Three Fields Entertainment

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Three Fields Entertainment Limited
Industry Video games
Founded24 February 2014;5 years ago (2014-02-24)
  • Alex Ward
  • Fiona Sperry
  • Paul Ross

Three Fields Entertainment Limited is a British video game development studio. It was founded in February 2014 by Alex Ward and Fiona Sperry, who had previously founded Criterion Games, along with developer Paul Ross who had worked with them under Criterion Games.



Sperry co-founded Three Fields Entertainment after departing from Electronic Arts Fiona Sperry.jpg
Sperry co-founded Three Fields Entertainment after departing from Electronic Arts

Ward and Sperry had founded Criterion Games in 2000 from Criterion Software, the firm that had developed the RenderWare middleware application used in many console titles. Criterion Games was acquired by Electronic Arts (EA) in 2004, becoming the studio's publisher. Among other titles, Criterion was known for the Burnout series which were a series of racing games that placed more emphasis on using collisions to knock out other racers and other aggressive strategies rather than more technical driving.

In 2011, EA assigned the Need for Speed series to Criterion, which were based on more technical driving. Around 2013, EA opted to shift Need for Speed to Ghost Games, and later moved about 80% of the developers at Criterion permanently to Ghost Games, though Criterion still had a consulting role in development. [1] Neither Ward or Sperry were fond of this direction nor the corporate nature under EA; Ward said "We wanted to get back to having fun making games...This is the game business, not the work business." [2] In November 2013, Ward, Sperry, and Paul Ross, one of the developers for Criterion, decided to leave the studio to start anew, though had to wait out for their contracts to expire, in January 2014, before starting any new venture. [2]

The new studio, Three Fields Entertainment, was announced in March 2014. [3] The name was based on the fact that all three founders had skill sets in the same three fields related to game development: design, art and engineering. [4] Several other former Criterion Games developers joined the studio since its founding.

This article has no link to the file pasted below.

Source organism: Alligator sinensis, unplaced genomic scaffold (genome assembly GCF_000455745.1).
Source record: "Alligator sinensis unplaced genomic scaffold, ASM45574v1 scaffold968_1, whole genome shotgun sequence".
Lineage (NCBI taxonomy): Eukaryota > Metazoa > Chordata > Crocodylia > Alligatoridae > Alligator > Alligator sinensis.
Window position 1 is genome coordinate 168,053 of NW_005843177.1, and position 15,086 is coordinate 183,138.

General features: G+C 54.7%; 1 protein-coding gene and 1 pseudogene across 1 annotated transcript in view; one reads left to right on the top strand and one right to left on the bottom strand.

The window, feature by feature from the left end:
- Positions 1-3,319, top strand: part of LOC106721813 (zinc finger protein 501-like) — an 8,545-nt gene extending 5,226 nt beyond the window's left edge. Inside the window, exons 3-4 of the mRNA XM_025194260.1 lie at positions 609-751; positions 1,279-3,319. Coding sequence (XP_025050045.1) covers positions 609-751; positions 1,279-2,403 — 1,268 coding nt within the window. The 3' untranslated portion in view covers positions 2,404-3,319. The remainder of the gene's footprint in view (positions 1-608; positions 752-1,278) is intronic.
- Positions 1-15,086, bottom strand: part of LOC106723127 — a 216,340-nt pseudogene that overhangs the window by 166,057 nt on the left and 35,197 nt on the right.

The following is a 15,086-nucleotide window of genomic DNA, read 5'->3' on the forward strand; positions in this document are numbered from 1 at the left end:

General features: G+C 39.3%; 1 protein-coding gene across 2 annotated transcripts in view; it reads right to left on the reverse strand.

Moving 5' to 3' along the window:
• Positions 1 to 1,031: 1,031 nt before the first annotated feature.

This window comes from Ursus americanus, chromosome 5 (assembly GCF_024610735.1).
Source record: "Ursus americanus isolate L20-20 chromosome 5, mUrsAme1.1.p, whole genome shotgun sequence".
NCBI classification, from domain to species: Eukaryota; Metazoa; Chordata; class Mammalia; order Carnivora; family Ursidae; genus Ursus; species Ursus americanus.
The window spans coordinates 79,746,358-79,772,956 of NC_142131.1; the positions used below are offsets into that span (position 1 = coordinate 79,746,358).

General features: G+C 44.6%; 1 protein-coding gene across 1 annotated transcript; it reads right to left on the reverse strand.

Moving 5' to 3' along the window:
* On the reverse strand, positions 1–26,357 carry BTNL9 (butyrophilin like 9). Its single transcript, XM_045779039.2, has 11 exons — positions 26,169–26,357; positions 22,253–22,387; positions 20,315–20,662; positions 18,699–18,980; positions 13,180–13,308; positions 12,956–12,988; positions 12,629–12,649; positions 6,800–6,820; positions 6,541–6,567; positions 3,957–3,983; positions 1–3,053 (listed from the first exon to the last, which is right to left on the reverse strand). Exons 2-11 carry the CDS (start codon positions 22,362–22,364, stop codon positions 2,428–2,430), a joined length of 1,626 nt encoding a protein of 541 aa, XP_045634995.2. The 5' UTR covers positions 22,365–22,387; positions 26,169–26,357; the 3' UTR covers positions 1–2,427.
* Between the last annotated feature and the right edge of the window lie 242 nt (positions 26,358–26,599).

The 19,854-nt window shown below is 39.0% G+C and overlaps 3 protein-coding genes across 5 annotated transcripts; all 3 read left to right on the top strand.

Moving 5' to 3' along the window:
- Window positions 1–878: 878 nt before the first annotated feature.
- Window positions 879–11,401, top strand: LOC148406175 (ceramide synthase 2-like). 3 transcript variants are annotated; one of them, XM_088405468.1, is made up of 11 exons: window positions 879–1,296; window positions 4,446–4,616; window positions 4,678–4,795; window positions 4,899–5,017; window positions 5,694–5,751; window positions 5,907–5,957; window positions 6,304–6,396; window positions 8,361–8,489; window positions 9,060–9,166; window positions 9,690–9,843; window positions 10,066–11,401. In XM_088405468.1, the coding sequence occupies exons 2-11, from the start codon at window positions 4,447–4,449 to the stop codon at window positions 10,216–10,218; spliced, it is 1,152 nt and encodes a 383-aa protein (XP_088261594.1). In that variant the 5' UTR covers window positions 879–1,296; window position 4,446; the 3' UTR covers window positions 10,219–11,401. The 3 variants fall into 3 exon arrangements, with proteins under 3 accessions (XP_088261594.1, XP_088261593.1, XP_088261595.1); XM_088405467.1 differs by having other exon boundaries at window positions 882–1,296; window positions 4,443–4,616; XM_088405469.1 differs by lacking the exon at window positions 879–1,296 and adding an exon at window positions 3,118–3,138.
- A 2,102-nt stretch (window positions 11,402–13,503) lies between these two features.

One of their overarching goals for the studio was to develop a spiritual sequel to the Burnout series, specifically focusing on the "Crash" mode, in which players would drive vehicles at high speeds into masses of other vehicles to do as much damage as possible. [2] Their first game, Dangerous Golf , announced in January 2016 and released in June 2016, served as a stepping stone for the studio towards this goal; similar to the "Crash" mode, the player would hit a golf ball in an enclosed space to do as much damage as possible. The title aided the studio in learning the Unreal Engine, with support from Epic Games' nearby Guildford studio, and incorporate middleware physics engines to make the destruction realistic. [4]

Their second title was Lethal VR, a virtual reality title that simulated shooting ranges and light gun-based arcade games like Point Blank and Time Crisis . The title was released in December 2016. [5]

Three Fields' third game is Danger Zone , which aimed to achieve the vision of the "Crash" mode spiritual successor. It builds atop the knowledge they had from Dangerous Golf to recreate the "Crash" mode for modern computer and console systems. Danger Zone was announced in April 2017 and released in May 2017. [6]

The following year, the studio announced its sequel Danger Zone 2 , which adds in more driving segments along routes inspired by real-world highways, for anticipated release in July 2018. Alongside this, Three Fields revealed Dangerous Driving , a closed-course racing game that includes the various crashing elements from these previous titles and more in line with the Burnout series, with a planned release on 9 April 2019. [7] [8] [9] The studio announced its sequel Dangerous Driving 2 to be released in late 2020. Whereas Dangerous Driving was based on closed courses, the sequel is expected to be an open world game, similar in nature to Burnout Paradise , with players able to race against computer or online opponents. [10]

Games developed

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  4. 1 2 Allen, Jennifer (3 June 2016). "The small team behind Dangerous Golf's huge destructionfests". Gamasutra . Retrieved 3 June 2016.
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  6. Davison, John (26 April 2017). "'Burnout' Series Creator Talks Remaking Crash Mode for 'Danger Zone'". Glixel . Retrieved 26 April 2017.
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  10. Phillips, Tom (19 February 2020). "Burnout spiritual successor Dangerous Driving getting open world sequel". Eurogamer . Retrieved 19 February 2020.